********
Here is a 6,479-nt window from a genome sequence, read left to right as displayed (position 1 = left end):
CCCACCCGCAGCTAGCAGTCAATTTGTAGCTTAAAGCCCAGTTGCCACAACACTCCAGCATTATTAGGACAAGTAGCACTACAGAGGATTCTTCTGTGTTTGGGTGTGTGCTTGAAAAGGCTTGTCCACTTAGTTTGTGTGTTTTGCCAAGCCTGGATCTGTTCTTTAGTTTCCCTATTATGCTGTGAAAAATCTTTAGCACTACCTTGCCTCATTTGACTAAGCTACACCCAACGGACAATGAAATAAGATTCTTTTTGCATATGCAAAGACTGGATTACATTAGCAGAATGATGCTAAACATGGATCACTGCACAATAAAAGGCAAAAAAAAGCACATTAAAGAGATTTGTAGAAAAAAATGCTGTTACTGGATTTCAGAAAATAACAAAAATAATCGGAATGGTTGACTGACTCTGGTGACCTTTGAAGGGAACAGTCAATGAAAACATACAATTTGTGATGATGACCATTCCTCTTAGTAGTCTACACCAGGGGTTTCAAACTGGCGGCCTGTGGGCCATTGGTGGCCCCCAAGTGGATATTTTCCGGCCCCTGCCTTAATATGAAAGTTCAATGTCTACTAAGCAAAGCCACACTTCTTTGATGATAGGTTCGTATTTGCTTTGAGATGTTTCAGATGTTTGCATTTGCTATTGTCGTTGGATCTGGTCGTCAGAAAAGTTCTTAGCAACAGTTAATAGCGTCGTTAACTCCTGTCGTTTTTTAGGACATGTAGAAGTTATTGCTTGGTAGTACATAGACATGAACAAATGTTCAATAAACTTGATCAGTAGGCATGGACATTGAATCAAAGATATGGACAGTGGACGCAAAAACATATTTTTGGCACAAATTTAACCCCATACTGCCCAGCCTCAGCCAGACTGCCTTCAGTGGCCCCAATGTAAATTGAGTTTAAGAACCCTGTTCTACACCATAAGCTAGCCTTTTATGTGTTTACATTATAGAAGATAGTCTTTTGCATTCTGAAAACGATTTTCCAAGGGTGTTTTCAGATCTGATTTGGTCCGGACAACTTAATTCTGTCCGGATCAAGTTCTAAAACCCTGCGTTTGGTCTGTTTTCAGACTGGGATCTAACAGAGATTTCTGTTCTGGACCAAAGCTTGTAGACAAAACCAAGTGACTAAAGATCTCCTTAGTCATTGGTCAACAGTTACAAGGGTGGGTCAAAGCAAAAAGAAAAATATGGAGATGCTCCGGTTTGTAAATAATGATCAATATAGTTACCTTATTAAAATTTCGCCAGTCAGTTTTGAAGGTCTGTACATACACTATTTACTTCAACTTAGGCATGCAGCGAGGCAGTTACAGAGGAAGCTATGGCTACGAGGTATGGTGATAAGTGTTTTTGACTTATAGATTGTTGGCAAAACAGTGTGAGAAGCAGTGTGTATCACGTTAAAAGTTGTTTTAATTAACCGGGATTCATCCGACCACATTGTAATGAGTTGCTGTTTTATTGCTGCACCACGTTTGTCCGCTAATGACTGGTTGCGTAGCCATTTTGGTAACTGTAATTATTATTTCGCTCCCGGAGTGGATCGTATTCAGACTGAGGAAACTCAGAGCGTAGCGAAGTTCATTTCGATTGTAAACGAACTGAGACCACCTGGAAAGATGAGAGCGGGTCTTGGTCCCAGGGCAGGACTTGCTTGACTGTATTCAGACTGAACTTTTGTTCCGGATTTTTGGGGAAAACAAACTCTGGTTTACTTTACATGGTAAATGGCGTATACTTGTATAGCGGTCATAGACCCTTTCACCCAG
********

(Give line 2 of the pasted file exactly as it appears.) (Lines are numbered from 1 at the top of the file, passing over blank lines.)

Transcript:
CCCACCCGCAGCTAGCAGTCAATTTGTAGCTTAAAGCCCAGTTGCCACAACACTCCAGCATTATTAGGACAAGTAGCACTACAGAGGATTCTTCTGTGTTTGGGTGTGTGCTTGAAAAGGCTTGTCCACTTAGTTTGTGTGTTTTGCCAAGCCTGGATCTGTTCTTTAGTTTCCCTATTATGCTGTGAAAAATCTTTAGCACTACCTTGCCTCATTTGACTAAGCTACACCCAACGGACAATGAAATAAGATTCTTTTTGCATATGCAAAGACTGGATTACATTAGCAGAATGATGCTAAACATGGATCACTGCACAATAAAAGGCAAAAAAAAGCACATTAAAGAGATTTGTAGAAAAAAATGCTGTTACTGGATTTCAGAAAATAACAAAAATAATCGGAATGGTTGACTGACTCTGGTGACCTTTGAAGGGAACAGTCAATGAAAACATACAATTTGTGATGATGACCATTCCTCTTAGTAGTCTACACCAGGGGTTTCAAACTGGCGGCCTGTGGGCCATTGGTGGCCCCCAAGTGGATATTTTCCGGCCCCTGCCTTAATATGAAAGTTCAATGTCTACTAAGCAAAGCCACACTTCTTTGATGATAGGTTCGTATTTGCTTTGAGATGTTTCAGATGTTTGCATTTGCTATTGTCGTTGGATCTGGTCGTCAGAAAAGTTCTTAGCAACAGTTAATAGCGTCGTTAACTCCTGTCGTTTTTTAGGACATGTAGAAGTTATTGCTTGGTAGTACATAGACATGAACAAATGTTCAATAAACTTGATCAGTAGGCATGGACATTGAATCAAAGATATGGACAGTGGACGCAAAAACATATTTTTGGCACAAATTTAACCCCATACTGCCCAGCCTCAGCCAGACTGCCTTCAGTGGCCCCAATGTAAATTGAGTTTAAGAACCCTGTTCTACACCATAAGCTAGCCTTTTATGTGTTTACATTATAGAAGATAGTCTTTTGCATTCTGAAAACGATTTTCCAAGGGTGTTTTCAGATCTGATTTGGTCCGGACAACTTAATTCTGTCCGGATCAAGTTCTAAAACCCTGCGTTTGGTCTGTTTTCAGACTGGGATCTAACAGAGATTTCTGTTCTGGACCAAAGCTTGTAGACAAAACCAAGTGACTAAAGATCTCCTTAGTCATTGGTCAACAGTTACAAGGGTGGGTCAAAGCAAAAAGAAAAATATGGAGATGCTCCGGTTTGTAAATAATGATCAATATAGTTACCTTATTAAAATTTCGCCAGTCAGTTTTGAAGGTCTGTACATACACTATTTACTTCAACTTAGGCATGCAGCGAGGCAGTTACAGAGGAAGCTATGGCTACGAGGTATGGTGATAAGTGTTTTTGACTTATAGATTGTTGGCAAAACAGTGTGAGAAGCAGTGTGTATCACGTTAAAAGTTGTTTTAATTAACCGGGATTCATCCGACCACATTGTAATGAGTTGCTGTTTTATTGCTGCACCACGTTTGTCCGCTAATGACTGGTTGCGTAGCCATTTTGGTAACTGTAATTATTATTTCGCTCCCGGAGTGGATCGTATTCAGACTGAGGAAACTCAGAGCGTAGCGAAGTTCATTTCGATTGTAAACGAACTGAGACCACCTGGAAAGATGAGAGCGGGTCTTGGTCCCAGGGCAGGACTTGCTTGACTGTATTCAGACTGAACTTTTGTTCCGGATTTTTGGGGAAAACAAACTCTGGTTTACTTTACATGGTAAATGGCGTATACTTGTATAGCGGTCATAGACCCTTTCACCCAG